2. 4 out of 5

    Stephanie Ridiculous

    This is a critical book for all churches. This issue is far more prevalent than most are willing to admit. This is not a book for victims, however. It is designed for counselors and Church leadership to tackle this issue head on. Moles does a fantastic job of breaking DV down into tangible concepts, and addresses many aspects that are usually dismissed or ignored (such as men limiting economical resources, isolating her from friends/family, etc.) I think every person in Chruch leadership should This is a critical book for all churches. This issue is far more prevalent than most are willing to admit. This is not a book for victims, however. It is designed for counselors and Church leadership to tackle this issue head on. Moles does a fantastic job of breaking DV down into tangible concepts, and addresses many aspects that are usually dismissed or ignored (such as men limiting economical resources, isolating her from friends/family, etc.) I think every person in Chruch leadership should read this, because it's happening in your church - and that's a fact!

  3. 5 out of 5

    Michael Philliber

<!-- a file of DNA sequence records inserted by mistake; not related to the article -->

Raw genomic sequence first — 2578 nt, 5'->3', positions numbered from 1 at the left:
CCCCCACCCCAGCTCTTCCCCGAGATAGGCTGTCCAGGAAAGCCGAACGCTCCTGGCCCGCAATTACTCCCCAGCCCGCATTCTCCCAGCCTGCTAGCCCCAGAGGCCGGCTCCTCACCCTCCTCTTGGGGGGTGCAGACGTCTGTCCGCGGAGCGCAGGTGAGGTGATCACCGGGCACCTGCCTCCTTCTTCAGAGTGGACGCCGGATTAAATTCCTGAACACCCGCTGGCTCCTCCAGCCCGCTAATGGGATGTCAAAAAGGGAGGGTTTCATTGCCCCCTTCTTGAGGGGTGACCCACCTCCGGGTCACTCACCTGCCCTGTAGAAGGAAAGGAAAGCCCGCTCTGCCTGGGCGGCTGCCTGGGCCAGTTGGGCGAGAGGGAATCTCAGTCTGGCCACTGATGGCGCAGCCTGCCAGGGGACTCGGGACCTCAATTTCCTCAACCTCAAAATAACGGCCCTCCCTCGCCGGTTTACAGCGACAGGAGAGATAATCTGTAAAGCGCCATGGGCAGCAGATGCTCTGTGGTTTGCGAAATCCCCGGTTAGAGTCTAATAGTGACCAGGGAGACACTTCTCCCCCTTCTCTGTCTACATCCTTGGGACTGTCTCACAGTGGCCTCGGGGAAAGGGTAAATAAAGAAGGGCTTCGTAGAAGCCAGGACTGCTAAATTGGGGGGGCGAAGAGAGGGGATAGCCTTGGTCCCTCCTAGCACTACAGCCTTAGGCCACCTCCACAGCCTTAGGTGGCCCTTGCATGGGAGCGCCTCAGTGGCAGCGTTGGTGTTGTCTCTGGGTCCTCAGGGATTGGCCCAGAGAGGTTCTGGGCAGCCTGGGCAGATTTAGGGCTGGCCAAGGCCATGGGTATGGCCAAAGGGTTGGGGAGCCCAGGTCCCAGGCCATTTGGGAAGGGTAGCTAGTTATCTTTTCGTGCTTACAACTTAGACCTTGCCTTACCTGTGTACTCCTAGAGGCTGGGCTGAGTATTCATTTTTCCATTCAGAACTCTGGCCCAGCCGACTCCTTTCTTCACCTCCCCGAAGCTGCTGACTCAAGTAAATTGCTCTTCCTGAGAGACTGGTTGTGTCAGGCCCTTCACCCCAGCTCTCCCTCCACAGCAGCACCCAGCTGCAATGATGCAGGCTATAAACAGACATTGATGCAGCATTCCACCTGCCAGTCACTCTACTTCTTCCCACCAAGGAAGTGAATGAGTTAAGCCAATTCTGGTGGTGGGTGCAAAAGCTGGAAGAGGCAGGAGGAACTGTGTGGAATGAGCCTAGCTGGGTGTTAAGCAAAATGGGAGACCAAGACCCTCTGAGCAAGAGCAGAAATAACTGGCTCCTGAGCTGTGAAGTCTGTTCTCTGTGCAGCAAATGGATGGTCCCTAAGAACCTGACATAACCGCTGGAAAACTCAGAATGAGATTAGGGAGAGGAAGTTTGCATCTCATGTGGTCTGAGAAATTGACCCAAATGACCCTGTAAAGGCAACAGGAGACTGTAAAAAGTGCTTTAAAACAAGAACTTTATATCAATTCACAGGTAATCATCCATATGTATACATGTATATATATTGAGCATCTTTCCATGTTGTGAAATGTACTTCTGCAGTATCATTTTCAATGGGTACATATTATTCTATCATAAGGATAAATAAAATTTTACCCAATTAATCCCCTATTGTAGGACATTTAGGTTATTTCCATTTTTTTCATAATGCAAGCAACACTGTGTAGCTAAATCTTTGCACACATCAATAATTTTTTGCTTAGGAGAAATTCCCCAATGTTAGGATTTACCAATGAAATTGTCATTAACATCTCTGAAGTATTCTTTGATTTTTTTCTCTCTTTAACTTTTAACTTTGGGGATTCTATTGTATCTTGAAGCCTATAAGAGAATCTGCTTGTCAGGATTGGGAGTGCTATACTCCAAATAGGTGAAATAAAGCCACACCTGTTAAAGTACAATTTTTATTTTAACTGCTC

The signs are clear. He shouts at her often, sometimes smashing holes through the walls with his fists, then blaming her nagging ways for his outburst. He demands to know her every move, even placing tracking apps on her cell phone. He limits her "alone-time" with her friends because they're bad for her. Recently he took control of the family finances, even mandating that all earned income be turned over to him. Not only does he threaten to leave her and take the kids, but she found out recently The signs are clear. He shouts at her often, sometimes smashing holes through the walls with his fists, then blaming her nagging ways for his outburst. He demands to know her every move, even placing tracking apps on her cell phone. He limits her "alone-time" with her friends because they're bad for her. Recently he took control of the family finances, even mandating that all earned income be turned over to him. Not only does he threaten to leave her and take the kids, but she found out recently that he tells the children he can't trust their mother and they need inform him whenever she does something they know he won't like. These are a few of the indications of domestic abuse. They may not be physically violent, but they are threatening, oppressive, and suffocating. If you are this family's pastor or elder, do you ignore it, or should you seek to intervene? Chris Moles, certified biblical counselor, batterer intervention group facilitator, and pastor of Grace Community Church in Eleanor, WV, encourages church leaders to intervene, and maps out a healthy way to engage abusive men in his 154 page paperback, "The Heart of Domestic Abuse: Gospel Solutions for Men Who use Control and Violence in the Home." This manual is "primarily for pastors, biblical counselors, and church leaders who may find they are working with a man who has used control and violence in home" (6). "The Heart of Domestic Abuse" aims for heart-change in oppressive men. The book is not intended to be given to the abuser, but to aid the counselor in working them toward heart change. The vast majority of the content guides the pastor/counselor through the process of shepherding heart-change. The author also deciphers the ploys often used by abusers to side-step such changes. And he shows what real gospel-heart-change will look like: Pride and control are displaced by humility, violence gives way to gentleness, ridicule is overridden by encouragement, blame-shifting and denial bow before truth, shepherding and loving the children replaces manipulation, servant leadership triumphs over male privilege, and stewardship rises above financial abuse. "Right beliefs will foster right motives which will produce right behavior" (115). Moles writes from a complementarian position, rather than egalitarian. Though the husband and wife are equal before God, in the home economy they fulfill different roles. Specifically, the husband as head of the family, etc. But the author rightly points out that in healthy complementarianism, the husband's responsibility is to use his strength and position "to serve our families rather than subdue them" (7). That means, when addressing abusive men, who often see their marriages as a hierarchy of power where he oversees his wife's behavior and controls her actions, they "would do well to see themselves as part of a hierarchy of responsibility, placing more emphasis on their position before God than their position above their wife" (71). I personally thought the way the author handled this perspective was heartening and wholesome. "The Heart of Domestic Abuse" needs to be in the hands of every Christian minister. We minister's must take on domestic abuse, because God hates oppression, and the misuse of power over the powerless; "O LORD, you hear the desire of the afflicted; you will strengthen their heart; you will incline your ear to do justice to the fatherless and the oppressed, so that man who is of the earth may strike terror no more" (Psalm 10.17-18). Please God! And we must be ready to take on domestic abuse because this wrongdoing is more than likely going on under the radar in most of our congregations. I strongly recommend the book!